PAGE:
3. Company Mission — My product is one of many at Wymsee. I have to make sure the projects we work on fit into the overall company mission. Though every decision gets filtered through the idea of “mission” — even if they come through the other two points above — direct ideas from the overall company goals have their own path into my roadmap. All of our products work together, with mine at the top of the stream, so anything we do affects all other parts of the company.
4. The Tools Matter
We use a combination of Trello, Intercom, Slack, and now Mixpanel to help us manage Product.
- Trello: awesome tool that we use to manage product requests, bugs, and specs. Each card in Trello represents an idea, or set of ideas. Once we’re ready to pass that along to engineering, they make their own cards to put into their own process. Again, everyone owns their process, and decides the tools they want to use. Luckily enough, we use the same one :)
- Intercom: our lifeline to our customers. We use intercom to handle most of our customer support, message our customers for feedback, and guide customers through everyday tasks via event tracking — all in real time!
- Slack: our lifeline to ourselves. Nothing has to be said about this one, but typically, it’s where we can chat about something in a place where everyone can see things. We try to avoid 1–1 messages — if it is in a group chat, everyone knows how we came to a conclusion or decision on something.
- Mixpanel: tracks our users through predefined funnels. Right now we are in the process of releasing a new feature with Mixpanel built in. Hopefully, it helps us understand how and why people drop off as they are getting started with us. I’ll keep you updated!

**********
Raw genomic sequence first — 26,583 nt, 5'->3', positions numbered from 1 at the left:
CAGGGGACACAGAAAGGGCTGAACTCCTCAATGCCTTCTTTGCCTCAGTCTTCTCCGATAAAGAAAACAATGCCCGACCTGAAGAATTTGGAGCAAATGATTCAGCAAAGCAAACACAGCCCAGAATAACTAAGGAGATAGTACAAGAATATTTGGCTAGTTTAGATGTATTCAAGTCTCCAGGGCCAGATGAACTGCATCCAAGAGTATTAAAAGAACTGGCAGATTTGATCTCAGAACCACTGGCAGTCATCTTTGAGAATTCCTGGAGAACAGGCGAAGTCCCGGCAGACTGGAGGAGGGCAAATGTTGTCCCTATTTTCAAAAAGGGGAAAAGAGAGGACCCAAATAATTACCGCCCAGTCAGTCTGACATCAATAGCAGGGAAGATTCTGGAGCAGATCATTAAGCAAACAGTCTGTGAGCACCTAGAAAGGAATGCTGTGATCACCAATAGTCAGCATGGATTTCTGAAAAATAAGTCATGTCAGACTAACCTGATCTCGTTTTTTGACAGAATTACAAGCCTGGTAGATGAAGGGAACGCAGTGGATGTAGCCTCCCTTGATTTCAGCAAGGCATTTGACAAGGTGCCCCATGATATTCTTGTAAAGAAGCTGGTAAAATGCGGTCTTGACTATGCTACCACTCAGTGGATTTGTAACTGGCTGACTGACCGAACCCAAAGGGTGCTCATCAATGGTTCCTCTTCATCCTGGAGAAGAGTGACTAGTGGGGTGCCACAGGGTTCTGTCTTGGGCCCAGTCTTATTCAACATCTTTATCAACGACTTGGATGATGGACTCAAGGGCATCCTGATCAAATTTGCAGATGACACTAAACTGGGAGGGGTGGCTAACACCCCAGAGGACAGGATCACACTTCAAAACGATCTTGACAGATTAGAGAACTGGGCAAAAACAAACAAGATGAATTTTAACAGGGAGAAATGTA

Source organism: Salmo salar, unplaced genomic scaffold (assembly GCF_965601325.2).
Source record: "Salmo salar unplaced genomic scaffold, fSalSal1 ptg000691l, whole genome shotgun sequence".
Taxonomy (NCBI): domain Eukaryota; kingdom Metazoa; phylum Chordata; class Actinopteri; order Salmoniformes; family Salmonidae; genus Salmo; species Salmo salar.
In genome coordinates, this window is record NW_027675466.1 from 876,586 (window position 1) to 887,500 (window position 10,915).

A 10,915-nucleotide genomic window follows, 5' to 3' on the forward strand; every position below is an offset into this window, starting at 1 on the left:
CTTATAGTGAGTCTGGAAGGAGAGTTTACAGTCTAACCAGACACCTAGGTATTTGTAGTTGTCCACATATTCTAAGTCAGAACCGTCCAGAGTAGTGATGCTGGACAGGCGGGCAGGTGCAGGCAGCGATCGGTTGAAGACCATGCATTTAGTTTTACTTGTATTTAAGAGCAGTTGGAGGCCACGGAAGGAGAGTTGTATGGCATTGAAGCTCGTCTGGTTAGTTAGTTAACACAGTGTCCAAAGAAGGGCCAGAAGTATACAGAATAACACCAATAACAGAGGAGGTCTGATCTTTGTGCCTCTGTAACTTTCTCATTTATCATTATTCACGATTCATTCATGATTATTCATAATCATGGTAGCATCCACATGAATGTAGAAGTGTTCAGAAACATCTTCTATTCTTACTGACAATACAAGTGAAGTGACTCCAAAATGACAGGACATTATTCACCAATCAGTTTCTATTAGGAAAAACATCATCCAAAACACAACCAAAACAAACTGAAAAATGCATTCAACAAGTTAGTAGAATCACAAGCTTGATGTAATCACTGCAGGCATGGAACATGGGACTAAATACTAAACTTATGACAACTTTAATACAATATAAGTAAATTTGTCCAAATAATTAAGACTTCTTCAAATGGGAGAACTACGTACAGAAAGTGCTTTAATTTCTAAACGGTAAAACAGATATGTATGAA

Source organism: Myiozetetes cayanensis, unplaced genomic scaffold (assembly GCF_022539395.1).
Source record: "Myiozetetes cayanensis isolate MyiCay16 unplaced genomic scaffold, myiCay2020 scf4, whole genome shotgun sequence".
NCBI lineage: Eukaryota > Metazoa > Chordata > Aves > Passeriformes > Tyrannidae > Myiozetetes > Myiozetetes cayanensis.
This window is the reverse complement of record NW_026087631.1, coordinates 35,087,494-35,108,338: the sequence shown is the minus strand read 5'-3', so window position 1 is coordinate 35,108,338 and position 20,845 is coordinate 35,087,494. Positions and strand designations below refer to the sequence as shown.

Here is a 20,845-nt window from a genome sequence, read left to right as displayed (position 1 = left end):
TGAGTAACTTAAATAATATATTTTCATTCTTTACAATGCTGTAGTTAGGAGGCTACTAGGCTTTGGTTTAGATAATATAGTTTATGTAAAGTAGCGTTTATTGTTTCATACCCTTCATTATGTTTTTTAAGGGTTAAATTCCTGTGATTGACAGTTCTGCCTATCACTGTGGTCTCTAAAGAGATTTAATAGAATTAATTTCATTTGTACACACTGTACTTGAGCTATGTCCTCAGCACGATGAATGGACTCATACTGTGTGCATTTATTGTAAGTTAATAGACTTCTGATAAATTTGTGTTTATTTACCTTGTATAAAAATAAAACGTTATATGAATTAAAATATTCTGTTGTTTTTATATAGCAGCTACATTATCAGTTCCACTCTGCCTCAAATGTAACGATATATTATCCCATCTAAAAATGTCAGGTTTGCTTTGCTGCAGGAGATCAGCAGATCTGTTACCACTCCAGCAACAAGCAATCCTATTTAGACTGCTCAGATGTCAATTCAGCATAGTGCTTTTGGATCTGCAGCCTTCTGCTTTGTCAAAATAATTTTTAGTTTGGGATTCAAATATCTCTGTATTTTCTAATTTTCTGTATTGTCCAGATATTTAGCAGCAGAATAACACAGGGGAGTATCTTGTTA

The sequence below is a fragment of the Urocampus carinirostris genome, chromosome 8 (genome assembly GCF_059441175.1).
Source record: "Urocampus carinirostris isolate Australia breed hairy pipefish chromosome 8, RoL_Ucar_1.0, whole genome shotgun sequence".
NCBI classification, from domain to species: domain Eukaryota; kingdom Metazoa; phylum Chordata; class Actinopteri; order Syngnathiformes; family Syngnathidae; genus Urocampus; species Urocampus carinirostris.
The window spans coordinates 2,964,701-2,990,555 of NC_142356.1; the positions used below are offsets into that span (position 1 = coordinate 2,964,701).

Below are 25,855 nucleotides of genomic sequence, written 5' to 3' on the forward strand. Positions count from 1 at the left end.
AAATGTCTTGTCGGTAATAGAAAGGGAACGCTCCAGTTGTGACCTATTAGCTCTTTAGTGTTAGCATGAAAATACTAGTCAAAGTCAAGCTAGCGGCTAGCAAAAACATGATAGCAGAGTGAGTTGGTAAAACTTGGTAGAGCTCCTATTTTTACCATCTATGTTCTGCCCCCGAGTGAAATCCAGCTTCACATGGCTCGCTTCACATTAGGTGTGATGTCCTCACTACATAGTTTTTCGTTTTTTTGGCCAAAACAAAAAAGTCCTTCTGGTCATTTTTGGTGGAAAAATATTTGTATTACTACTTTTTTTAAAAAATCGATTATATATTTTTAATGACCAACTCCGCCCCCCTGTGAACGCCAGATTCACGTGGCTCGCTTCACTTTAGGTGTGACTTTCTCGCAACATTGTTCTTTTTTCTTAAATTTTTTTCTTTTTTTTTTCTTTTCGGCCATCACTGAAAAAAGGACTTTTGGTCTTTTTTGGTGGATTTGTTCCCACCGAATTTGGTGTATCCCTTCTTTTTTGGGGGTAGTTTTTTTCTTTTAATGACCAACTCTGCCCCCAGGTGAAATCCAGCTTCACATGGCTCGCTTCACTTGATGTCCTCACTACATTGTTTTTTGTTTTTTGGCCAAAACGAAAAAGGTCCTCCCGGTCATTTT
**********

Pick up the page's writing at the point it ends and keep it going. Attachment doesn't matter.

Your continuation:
Our process took around a year to get in place. Prior to my stepping into the Product Management role, we made decisions by committee and that was just a disaster. Defined roles, processes, and timelines ensures you are delivering products people want, when they need them. You find what works for your organization by trying things or by copying other company’s ideas and adjusting as you go. I’d suggest finding a company you like, trying their process, and adjusting it from there. Adjusting based on each member of your team’s suggestions is your best bet. The process is a team effort.
5. Involve Everyone (within reason)
Our release testing involves not only our product team, but also our sales team. The reason is simple: they need to sell whatever it is we’re working on. They need to be able to answer questions from our users while meeting with our customers. The only way to do that effectively is to know the product inside and out. So, they assist in release testing.
In order to reduce how much time they spend doing this, we only have them test features the end users will interact with, and we set a time limit on how long they can test. We typically cap it at 2–3 hours worth of testing per release. It’s generally enough time to get the sales team familiar with why certain product features are the way they are. Plus, since they work most closely with customers, they’re good at finding usability issues. Fresh eyes on a product can be very useful.
Demo everything. Show your team what you’ve been working on. As I said, we have a couple products, and we rarely cross-pollinate, so it’s not only helpful for the engineers to demo to their sales team, but it’s also useful to the other parts of the company that don’t work on our tool. We’re proud of our work, so we want people to see it. It lets people ask questions and better understand how all of our goals align.
This is just how we handle product at SyncOnSet. Every product is different, even within Wymsee, our own company, our products are run a little differently. Our tool powers the on set creative process for designers, crews, and studios. As the industry standard for filmmakers, thousands of productions around the world depend on our software each year, so we have to make sure our processes are sound so we can deliver value each and every day.